Content Marketing

Keep Your Content Fresh! Including Comments

I haven’t ever done a ‘head to head’ comparison of a blog post written with a date and one without a displayed date. Over at DoshDosh, I noticed that they have dates on comments, but the date is no where to be found in the post itself. I believe this is a better approach than my blog, where I have the date very evident in both the URL and with a date graphic. I just can’t turn the clock back now without doing a lot of work!

Business and technology moves at such a rapid speed that a blog post that is one year old may no longer be applicable today. If I see a few blog posts on a topic, I’ll often select the freshest date in the pack and ignore the others.

Page Freshness and Search Engines

Surely there are many others that are doing this as well, which I believe is evidenced in search results. Search Google Blogsearch and the results are sorted in reverse chronological order. Even within Google, I often notice that newer articles are nearer the top of the results. I’ve also noticed other bloggers who often ‘republish’ content – 2 articles almost exactly the same but one published recently. Although the content is nearly identical, the newer article appears near the top!

Page Freshness due to Commenting

I can not believe it’s a coincidence that my most popular posts on my blog are ones that have a consistent chain of comments. User generated content, like comments, ‘refresh’ a blog post by causing a content change that the search engines then reindex. In short, comments keep your content ‘fresh’ to both readers and to the search engines.

Commenting Services kill your Freshness

There’s quite a buzz on the few commenting services out on the market that are making quite an impact. Understanding these technologies is important, though!

Notice that when a User makes a request for your page (B), the user’s browser makes a request for the page content and then an additional request for the comment content. It’s pretty seamless. In fact, if you’ve got a large conversation, it’s quite nice since the comments load after the page via JavaScript (aka client-side). The browser puts the pieces together!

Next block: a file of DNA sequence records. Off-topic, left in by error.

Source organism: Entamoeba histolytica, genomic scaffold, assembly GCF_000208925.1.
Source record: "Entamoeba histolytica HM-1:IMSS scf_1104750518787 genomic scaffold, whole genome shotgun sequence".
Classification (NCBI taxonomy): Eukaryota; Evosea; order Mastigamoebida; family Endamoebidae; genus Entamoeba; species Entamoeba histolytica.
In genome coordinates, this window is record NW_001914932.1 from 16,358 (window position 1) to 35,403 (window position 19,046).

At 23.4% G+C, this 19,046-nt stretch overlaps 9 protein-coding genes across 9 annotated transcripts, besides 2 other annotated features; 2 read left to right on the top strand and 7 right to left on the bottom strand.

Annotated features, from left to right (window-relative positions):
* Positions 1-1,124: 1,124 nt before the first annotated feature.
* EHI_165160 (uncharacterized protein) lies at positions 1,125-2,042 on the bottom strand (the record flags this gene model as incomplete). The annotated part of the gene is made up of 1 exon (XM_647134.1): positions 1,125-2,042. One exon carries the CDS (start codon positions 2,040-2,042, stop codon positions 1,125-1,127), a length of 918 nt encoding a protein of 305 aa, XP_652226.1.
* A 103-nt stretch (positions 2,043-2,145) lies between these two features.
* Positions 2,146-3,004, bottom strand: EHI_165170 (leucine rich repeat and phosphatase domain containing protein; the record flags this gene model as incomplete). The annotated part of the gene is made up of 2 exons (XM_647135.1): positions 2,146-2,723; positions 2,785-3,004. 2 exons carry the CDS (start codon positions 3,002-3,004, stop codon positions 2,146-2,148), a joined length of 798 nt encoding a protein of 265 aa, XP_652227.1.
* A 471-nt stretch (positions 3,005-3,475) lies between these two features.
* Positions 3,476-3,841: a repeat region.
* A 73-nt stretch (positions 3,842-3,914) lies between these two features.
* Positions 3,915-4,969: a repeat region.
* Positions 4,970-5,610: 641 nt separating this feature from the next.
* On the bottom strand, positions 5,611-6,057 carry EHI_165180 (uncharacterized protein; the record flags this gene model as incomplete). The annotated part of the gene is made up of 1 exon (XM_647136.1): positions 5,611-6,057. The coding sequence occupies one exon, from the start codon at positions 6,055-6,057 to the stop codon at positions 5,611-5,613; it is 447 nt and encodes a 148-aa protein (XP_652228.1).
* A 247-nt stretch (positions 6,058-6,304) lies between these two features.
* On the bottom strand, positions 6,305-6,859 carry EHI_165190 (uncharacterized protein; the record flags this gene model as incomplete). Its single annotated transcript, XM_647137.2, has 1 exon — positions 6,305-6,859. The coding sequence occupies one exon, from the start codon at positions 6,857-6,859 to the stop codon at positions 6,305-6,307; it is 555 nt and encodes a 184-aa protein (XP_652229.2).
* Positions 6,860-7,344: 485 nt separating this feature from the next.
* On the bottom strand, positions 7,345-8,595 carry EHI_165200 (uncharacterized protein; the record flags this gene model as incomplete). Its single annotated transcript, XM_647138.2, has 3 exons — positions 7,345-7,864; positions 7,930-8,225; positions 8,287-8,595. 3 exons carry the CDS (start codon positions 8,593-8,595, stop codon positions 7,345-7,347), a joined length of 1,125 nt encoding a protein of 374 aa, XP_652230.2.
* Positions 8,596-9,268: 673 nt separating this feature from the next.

The problem is that a Search Bot, the programmatic engines of the search engines, is not a browser! The Search Bot will make the request (D) for your page and that’s where it stops. Regardless of how much great content or fresh content is being added via the comments, the Search Engine is oblivious since it never requests that information. Your page is stale and forgotten.

There is Hope!

These services are incredibly robust and fun to use, so I’m not knocking them altogether. Personally, I simply don’t believe that the features of these systems outweigh the benefits of user-generated content and search engine optimization. The fix is to develop server-side Application Programming Interfaces for these services (F). This way, my web server can still display the comments for a user OR search engine and my site will benefit from it.

With a handful of these services on the market already, you have to ask yourself:

how do you control and manage the ton of your content that they own?

If they go out of business, how do you recover that information? If you decide to leave their service how do you recover that content? It could get ugly!

I’m a Software as a Service professional, so I do believe in the benefits of third party applications like this for managing processes more efficiently. In this case, I want to ensure that I benefit fully from comments made on my blog, though! If they go server-side, I may give switching over some thought, but until then I’m steering clear.

Douglas Karr

Douglas Karr is the founder of the Martech Zone and a recognized expert on digital transformation. Douglas has helped start several successful MarTech startups, has assisted in the due diligence of over $5 bil in Martech acquisitions and investments, and continues to launch his own platforms and services. He's a co-founder of Highbridge, a digital transformation consulting firm. Douglas is also a published author of a Dummie's guide and a business leadership book.

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  1. Hi Doug,

    have you taken a look at SezWho?
    We provide a lot of additional functionality with regard to user generated content, however we augment your existing comment system — we don’t replace it. Would love to get your feedback…

    tedd at sezwho

    1. Tedd,

      I’ll definitely give your service a second look. You may want to more prominently differentiate your service from the others! I think many people think that you guys are just like the rest.